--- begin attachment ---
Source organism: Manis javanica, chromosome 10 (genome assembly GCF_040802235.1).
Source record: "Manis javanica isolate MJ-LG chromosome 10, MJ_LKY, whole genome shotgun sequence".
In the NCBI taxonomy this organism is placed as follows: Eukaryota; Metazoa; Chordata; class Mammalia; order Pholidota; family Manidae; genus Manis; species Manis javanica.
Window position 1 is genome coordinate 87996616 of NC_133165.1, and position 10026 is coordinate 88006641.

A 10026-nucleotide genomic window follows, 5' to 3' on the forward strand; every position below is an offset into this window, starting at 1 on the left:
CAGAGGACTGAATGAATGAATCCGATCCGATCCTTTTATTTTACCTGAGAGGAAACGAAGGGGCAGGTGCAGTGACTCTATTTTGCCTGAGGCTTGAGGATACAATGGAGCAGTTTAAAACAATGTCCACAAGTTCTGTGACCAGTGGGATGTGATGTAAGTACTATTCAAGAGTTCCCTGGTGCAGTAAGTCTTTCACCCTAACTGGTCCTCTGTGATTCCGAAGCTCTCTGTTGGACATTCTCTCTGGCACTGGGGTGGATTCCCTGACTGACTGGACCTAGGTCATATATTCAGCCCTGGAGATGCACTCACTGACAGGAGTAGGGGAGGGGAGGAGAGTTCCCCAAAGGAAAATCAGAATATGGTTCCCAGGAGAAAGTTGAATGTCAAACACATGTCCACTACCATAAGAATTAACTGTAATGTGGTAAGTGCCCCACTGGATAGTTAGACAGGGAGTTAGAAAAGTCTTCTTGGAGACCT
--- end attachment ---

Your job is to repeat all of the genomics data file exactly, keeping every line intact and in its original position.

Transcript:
Source organism: Manis javanica, chromosome 10 (genome assembly GCF_040802235.1).
Source record: "Manis javanica isolate MJ-LG chromosome 10, MJ_LKY, whole genome shotgun sequence".
In the NCBI taxonomy this organism is placed as follows: Eukaryota; Metazoa; Chordata; class Mammalia; order Pholidota; family Manidae; genus Manis; species Manis javanica.
Window position 1 is genome coordinate 87996616 of NC_133165.1, and position 10026 is coordinate 88006641.

A 10026-nucleotide genomic window follows, 5' to 3' on the forward strand; every position below is an offset into this window, starting at 1 on the left:
CAGAGGACTGAATGAATGAATCCGATCCGATCCTTTTATTTTACCTGAGAGGAAACGAAGGGGCAGGTGCAGTGACTCTATTTTGCCTGAGGCTTGAGGATACAATGGAGCAGTTTAAAACAATGTCCACAAGTTCTGTGACCAGTGGGATGTGATGTAAGTACTATTCAAGAGTTCCCTGGTGCAGTAAGTCTTTCACCCTAACTGGTCCTCTGTGATTCCGAAGCTCTCTGTTGGACATTCTCTCTGGCACTGGGGTGGATTCCCTGACTGACTGGACCTAGGTCATATATTCAGCCCTGGAGATGCACTCACTGACAGGAGTAGGGGAGGGGAGGAGAGTTCCCCAAAGGAAAATCAGAATATGGTTCCCAGGAGAAAGTTGAATGTCAAACACATGTCCACTACCATAAGAATTAACTGTAATGTGGTAAGTGCCCCACTGGATAGTTAGACAGGGAGTTAGAAAAGTCTTCTTGGAGACCT